- A Wolf in Sheep's Clothing: Done as a Visual Pun at Diane's wedding, where a wolf talking to a ewe is wearing a Fun T-Shirt that reads, "Sheep".
- Who Writes This Crap?!: Tom Jumbo Grumbo's response to the MSNBSea news story being called "The Great BoJack Jerk-Off"
Tom: Really? That's the best name we came up with? (yelling to someone off-camera) Who came up with that? Was it Randy? Did Randy come up with that?
- Whole Episode Flashback: Done a couple times in Season Three — first to 2007 in The BoJack Horseman Show, then Stop The Presses which has BoJack relating current events to "The Closer" for the LA Gazette, which even does a Flashback Within a Flashback a few times.
Diane: So that's why I'm late.
BoJack: Why did you tell us that whole story?
Diane: I don't know.
The Closer: Why did you tell me that whole story?
BoJack: I don't know.
- "Time's Arrow" in Season Four mixes this with A Day in the Limelight for Beatrice. Plenty of flashbacks to her childhood also crop up in "The Old Sugarman Place", intertwined with BoJack's struggles in the present.
- "INT. SUB" mostly takes place as Dr. Indira and Mary-Beth recanting what they learned from their patients as the stories of "BoBo the Angsty Zebra" and his friends from earlier that day. "Mr. Peanutbutter's Boos" also intertwines flashbacks to 1993, 2004, and 2009 equally with the story of the present.
- Women Are Wiser: "Wiser" is always relative in this Dysfunction Junction, but of its five main characters, the women tend to be more sensible and are often tasked with wrangling whichever characters are in their orbit. Compare the ambitious, organized, and prone-to-pep-talking agent/manager Princess Carolyn and the nerdy and socially aware writer Diane to the self-destructive and messy BoJack, the lazy slacker Todd, and the blissfully oblivious Mr. Peanutbutter.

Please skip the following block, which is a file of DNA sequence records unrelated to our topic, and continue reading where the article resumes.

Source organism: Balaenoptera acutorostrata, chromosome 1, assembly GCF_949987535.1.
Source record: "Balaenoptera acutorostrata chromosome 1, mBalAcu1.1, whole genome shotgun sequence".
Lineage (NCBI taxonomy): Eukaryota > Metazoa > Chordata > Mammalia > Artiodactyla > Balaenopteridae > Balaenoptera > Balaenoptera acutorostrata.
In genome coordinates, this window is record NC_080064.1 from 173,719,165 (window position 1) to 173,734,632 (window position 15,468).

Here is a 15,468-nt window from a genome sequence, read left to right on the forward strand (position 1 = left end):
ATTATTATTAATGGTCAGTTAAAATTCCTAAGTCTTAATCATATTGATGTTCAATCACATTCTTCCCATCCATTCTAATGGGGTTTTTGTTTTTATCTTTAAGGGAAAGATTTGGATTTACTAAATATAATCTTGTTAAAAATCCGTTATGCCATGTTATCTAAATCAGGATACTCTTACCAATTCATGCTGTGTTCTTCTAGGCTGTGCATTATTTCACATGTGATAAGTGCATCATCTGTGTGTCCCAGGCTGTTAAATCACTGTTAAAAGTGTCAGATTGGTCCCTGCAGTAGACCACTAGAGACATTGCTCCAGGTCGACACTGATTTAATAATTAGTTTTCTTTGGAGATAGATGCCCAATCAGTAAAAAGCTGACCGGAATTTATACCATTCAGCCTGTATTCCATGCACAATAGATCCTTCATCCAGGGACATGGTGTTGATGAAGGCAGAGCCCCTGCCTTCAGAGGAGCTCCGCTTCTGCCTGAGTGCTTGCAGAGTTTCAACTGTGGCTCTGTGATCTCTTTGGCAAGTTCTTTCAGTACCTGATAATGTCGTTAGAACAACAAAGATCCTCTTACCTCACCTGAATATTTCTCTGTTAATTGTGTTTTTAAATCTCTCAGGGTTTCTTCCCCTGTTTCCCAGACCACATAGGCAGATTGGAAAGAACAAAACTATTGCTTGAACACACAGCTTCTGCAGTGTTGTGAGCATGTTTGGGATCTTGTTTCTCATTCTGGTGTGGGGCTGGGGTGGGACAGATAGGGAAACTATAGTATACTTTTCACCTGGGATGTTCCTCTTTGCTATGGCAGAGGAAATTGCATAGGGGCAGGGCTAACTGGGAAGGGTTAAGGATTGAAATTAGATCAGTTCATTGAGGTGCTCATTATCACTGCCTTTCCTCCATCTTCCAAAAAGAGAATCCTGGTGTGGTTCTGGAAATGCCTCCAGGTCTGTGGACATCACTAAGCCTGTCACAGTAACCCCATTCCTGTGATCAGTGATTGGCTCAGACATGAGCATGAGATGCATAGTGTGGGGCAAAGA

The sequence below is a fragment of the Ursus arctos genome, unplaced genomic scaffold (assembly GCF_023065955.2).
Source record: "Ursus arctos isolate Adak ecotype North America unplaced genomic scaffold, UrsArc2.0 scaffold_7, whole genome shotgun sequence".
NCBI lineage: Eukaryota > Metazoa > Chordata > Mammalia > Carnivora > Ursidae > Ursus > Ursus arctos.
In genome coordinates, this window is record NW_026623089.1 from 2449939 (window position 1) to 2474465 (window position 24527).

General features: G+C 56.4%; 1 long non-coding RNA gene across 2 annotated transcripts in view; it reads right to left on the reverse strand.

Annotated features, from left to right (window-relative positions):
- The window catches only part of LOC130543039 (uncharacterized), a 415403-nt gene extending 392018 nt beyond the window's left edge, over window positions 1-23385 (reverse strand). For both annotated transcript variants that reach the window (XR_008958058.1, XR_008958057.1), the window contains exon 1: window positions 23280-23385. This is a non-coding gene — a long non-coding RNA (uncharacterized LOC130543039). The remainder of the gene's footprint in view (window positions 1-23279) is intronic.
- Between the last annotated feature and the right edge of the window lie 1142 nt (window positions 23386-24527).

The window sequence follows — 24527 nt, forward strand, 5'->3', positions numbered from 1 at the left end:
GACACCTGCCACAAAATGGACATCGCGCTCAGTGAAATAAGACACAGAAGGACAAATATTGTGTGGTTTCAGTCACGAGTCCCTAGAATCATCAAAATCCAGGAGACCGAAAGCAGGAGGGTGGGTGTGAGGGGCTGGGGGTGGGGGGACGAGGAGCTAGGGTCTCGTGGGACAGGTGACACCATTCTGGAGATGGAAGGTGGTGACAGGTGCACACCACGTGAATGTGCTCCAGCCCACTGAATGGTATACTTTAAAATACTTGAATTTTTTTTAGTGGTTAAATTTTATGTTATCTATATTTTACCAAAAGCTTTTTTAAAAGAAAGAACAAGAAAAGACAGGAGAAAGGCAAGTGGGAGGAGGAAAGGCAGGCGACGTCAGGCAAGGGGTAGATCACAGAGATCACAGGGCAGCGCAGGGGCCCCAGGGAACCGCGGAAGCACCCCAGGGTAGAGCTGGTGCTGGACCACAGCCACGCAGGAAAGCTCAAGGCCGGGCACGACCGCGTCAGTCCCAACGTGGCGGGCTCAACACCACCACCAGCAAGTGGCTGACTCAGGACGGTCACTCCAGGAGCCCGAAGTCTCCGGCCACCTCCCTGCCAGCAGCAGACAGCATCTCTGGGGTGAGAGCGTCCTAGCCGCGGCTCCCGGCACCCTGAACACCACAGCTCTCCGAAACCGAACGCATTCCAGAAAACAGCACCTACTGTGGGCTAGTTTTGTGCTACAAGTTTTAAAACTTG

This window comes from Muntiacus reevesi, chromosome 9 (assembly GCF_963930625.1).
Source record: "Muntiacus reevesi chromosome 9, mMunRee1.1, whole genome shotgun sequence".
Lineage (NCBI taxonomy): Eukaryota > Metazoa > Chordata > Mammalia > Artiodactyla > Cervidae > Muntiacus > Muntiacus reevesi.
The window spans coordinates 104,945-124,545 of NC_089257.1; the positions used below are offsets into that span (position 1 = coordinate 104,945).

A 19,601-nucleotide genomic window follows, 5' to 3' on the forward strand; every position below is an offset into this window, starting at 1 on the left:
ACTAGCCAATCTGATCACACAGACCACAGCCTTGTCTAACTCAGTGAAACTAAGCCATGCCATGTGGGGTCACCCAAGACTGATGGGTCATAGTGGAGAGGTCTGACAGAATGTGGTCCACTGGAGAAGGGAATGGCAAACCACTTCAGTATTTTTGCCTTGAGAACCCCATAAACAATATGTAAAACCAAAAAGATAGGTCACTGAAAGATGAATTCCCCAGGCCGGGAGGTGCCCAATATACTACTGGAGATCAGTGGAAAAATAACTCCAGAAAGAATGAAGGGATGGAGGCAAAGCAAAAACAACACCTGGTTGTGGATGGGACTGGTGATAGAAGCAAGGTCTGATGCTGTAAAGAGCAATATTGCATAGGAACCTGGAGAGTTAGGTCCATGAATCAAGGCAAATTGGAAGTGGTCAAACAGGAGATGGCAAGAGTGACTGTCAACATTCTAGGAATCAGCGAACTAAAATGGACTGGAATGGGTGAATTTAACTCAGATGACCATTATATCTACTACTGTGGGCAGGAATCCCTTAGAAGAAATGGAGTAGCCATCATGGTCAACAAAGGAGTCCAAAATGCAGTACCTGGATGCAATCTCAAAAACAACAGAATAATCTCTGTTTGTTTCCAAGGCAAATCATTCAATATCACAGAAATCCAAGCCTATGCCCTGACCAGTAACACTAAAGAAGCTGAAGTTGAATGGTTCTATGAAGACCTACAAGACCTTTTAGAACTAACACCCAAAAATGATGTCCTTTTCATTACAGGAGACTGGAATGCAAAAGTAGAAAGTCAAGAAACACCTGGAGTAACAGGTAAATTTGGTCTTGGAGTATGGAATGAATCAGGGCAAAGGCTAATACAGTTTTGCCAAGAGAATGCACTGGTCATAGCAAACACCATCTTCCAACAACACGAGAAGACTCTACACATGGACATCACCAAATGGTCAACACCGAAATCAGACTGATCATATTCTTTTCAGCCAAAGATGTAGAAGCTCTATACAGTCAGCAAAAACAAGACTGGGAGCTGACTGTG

- World of Funny Animals: The world of BoJack Horseman is populated by people as much as it is anthropomorphic animals, some being relatively regular like BoJack and Mr. Peanutbutter (a horse and a dog respectively), while more extreme examples would be a whale newscaster and a maggot undertaker.
- Worst News Judgment Ever: An important education bill before Congress gets interrupted by the "Jerk-off".
- Downplayed in "Hank After Dark", as allegations of a beloved late-night host being secretly abusive are pretty big news, but it takes up far more time than the news of a genocide apparently orchestrated in the name of Todd as the Cordovian prince.
- Season 4 takes this Up to Eleven in the premiere, where Mr. Peanutbutter challenges the current Governor to a race-off down Devil's Mountain in order to take control of California. This goes on for a month with everyone commenting on it. When the Governor finally explains how it'd be blatantly unconstitutional to decide the Governor in this fashion before saying that if an amendment was passed to allow it, he'd accept, the public is quickly ready to adopt such a plan.
- Wrap It Up: With the announcement that the show would not be renewed for a seventh season, season 6 was split into two parts and given four more episodes than usual to give time to set up an ending.
- Writing by the Seat of Your Pants: In-Universe, the show Bojack stars in the fifth season "Philbert" slowly spirals out of control due to a Troubled Production. The head writer/director slowly has a breakdown and no one knows exactly what they are trying to film in any given scene. The episode "INT: Sub" is about a scene that was supposed to read "INT: Subway" but that mistake lead to the set crew building a submarine set, and they had to work backwards to explain why this Film Noir detective show ends up on a submarine.